Do you have a plan to vote?
Let us tell you the information you need to register and cast a ballot in D.C.
Standing across from the National Portrait Gallery in Penn Quarter, D.C. comedian Eddie Bryant has a simple question: “The fuck is that joint?”
Here he is, sitting with fellow comedian Lamont King, at a bar. “We ain’t even got no grocery stores in Southeast. We gotta take care of ourselves, eat good, know what I’m sayin’?” Then he bites into a McDonald’s French fry.
There he is in a car, coasting through what looks like downtown: “This joint right here used to be the ’hood right here,” he says, his D.C. twang as crucial as his self-effacing message.
Bryant and King’s February video, “Shit People From D.C. Say,” was a homegrown response to LivingSocial’s “Shit People in D.C. Say” video, which has racked up nearly 900,000 views since it appeared on YouTube in January. In the coupon company’s version, a scruffy-faced white guy—in an apparent satire of other scruffy white guys—delivers obnoxious one-liners like, “Eckington is basically like the new Bloomingdale,” and “Isn’t Anacostia, like, really dangerous?” Contrast that to Bryant’s take, which has clocked around 73,000 views. “Fuck is these?” he screeches, appearing mystified by a Capital Bikeshare dock.’
During a June performance at Liv Nightclub, the comic’s distinctive grumble is more tempered than usual. “They’re building condos across from the projects,” he says. “Who’s gonna buy a $400,000 condo across the street from Barry Farms?”
The crowd laughs, but there’s an undercurrent of seriousness there. Bryant is a comedian who jokes about gentrification, which for many D.C. residents is no laughing matter. The Brentwood native, who grew up during Marion Barry’s heyday, speaks to the other side of D.C.’s demographic shift. The town he knew as Chocolate City faces an identity crisis—one he addresses in his “Shit People From D.C. Say” video. “Where all these white people coming from?” he asks, repeatedly.
Bryant’s knack for sociopolitical comedy stems from his upbringing. His grandfather was a community activist during the Civil Rights era. From him, Bryant learned to study his surroundings and keep up with current events. He watches the news every day, mining it for material. Bryant’s father, a recovering drug addict, was an insightful and fastidiously honest storyteller. That taught the budding comic to pull no punches in his routine.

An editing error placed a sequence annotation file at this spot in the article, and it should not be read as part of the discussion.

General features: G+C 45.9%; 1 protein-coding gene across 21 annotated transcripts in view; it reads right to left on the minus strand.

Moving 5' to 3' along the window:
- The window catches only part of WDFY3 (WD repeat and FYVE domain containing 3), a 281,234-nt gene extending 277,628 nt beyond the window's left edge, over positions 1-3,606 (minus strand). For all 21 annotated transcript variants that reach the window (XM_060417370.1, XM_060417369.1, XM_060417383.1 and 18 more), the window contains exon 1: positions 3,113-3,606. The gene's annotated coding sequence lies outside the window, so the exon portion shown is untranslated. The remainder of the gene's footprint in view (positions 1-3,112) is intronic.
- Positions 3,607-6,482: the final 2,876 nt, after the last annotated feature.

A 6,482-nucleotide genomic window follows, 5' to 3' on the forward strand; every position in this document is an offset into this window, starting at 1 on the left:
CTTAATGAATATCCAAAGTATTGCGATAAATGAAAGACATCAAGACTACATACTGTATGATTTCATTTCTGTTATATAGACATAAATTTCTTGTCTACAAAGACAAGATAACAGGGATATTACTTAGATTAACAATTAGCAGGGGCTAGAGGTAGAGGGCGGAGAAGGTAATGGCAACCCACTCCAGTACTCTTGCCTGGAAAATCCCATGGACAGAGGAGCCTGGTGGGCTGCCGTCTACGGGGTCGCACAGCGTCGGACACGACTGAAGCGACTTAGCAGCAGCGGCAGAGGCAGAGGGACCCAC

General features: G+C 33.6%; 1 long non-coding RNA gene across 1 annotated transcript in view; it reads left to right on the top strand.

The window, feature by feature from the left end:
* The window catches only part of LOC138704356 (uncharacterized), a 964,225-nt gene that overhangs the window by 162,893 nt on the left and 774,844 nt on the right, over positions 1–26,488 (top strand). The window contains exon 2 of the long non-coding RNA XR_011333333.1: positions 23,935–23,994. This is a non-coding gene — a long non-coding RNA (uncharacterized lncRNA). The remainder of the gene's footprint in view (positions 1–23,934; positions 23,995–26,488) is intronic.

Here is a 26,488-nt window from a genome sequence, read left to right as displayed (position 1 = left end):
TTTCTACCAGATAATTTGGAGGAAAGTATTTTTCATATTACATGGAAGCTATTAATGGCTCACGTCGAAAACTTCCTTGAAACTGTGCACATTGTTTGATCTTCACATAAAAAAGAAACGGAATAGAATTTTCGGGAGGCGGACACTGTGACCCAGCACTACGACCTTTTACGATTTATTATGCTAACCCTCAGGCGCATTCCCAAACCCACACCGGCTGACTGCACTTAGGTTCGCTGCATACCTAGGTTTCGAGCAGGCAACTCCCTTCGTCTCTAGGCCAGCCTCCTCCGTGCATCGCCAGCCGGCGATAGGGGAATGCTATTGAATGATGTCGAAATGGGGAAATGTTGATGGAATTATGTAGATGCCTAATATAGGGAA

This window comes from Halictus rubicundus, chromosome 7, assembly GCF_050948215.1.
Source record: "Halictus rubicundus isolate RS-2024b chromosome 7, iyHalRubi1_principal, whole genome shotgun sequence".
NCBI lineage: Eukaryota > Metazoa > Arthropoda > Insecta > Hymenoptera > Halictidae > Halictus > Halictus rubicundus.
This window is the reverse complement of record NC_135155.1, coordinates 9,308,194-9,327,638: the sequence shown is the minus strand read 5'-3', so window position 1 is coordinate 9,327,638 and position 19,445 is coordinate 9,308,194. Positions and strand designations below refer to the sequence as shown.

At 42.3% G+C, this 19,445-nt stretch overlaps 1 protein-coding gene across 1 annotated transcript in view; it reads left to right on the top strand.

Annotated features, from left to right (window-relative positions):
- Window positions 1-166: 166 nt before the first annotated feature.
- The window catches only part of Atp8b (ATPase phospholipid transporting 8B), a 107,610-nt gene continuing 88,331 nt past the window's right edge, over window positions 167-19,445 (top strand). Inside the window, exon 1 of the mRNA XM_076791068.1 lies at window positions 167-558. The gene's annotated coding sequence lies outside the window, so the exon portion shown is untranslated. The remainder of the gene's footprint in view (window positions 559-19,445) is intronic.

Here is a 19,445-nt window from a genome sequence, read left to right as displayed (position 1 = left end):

Now, as swaths of D.C. become playgrounds for the upper middle class, Bryant finds himself hustling on shifting tectonic plates. He loves D.C., from its late-night carry-outs to its growing arts scene. He works hard to get gigs wherever he can: When he isn’t performing, he’s hosting a small show on U Street NW or dropping punchlines at the Rock & Roll Hotel. Elsewhere, he hosts the weekly, Web-only BubbleGuts Radio show with promoter Dre All Day and Mambo Sauce frontman Black Boo.
Gentrification, while he’s ambivalent toward it, is his muse. “The same thing is happening in Columbus, Ohio, and South Bend, Ind.,” says Bryant, 35. “You gotta look at what’s going on around you and use it.” He likes to joke about the streetcar being built along H Street NE. It’s a robbery waiting to happen, as he puts it: “You don’t have to be a comedian to know that a trolley in Northeast is not a good look.” Then there are the changes happening near his Navy Yard apartment: Bryant mocks unsuspecting out-of-towners who take the Green Line to Anacostia when they mean to get off near Nationals Park. “You ever see their faces?” he asks with a big laugh. “They get the fuck up outta there.”
On stage, the funnyman is insightful and inviting, whether he’s cracking wise about a cigarette-smoking deer looking for a ride home (times are tough in this economy), or about his drug-dependent dad who used to fall asleep while helping Bryant with his math homework. In his relaxed way, he methodically engages the audience and slowly peels off each joke. By show’s end, the audience might go home feeling like they just shared a few laughs with their uncle, not one of the city’s most promising comedians.
“He keeps it honest,” says veteran D.C. comedian Sylvia T. Morrison. “I think that’s why good things are happening to him. There are comics who want to be like him.”
Bryant grew up listening to Richard Pryor albums on the weekends. A self-described class clown at Bladensburg High School, he used to perform in stage plays. In 1994, he enrolled in Morgan State University on a music scholarship, but switched to communications to pursue stand-up comedy. He always talked trash, he says, so he wanted to put those talents to good use behind a microphone.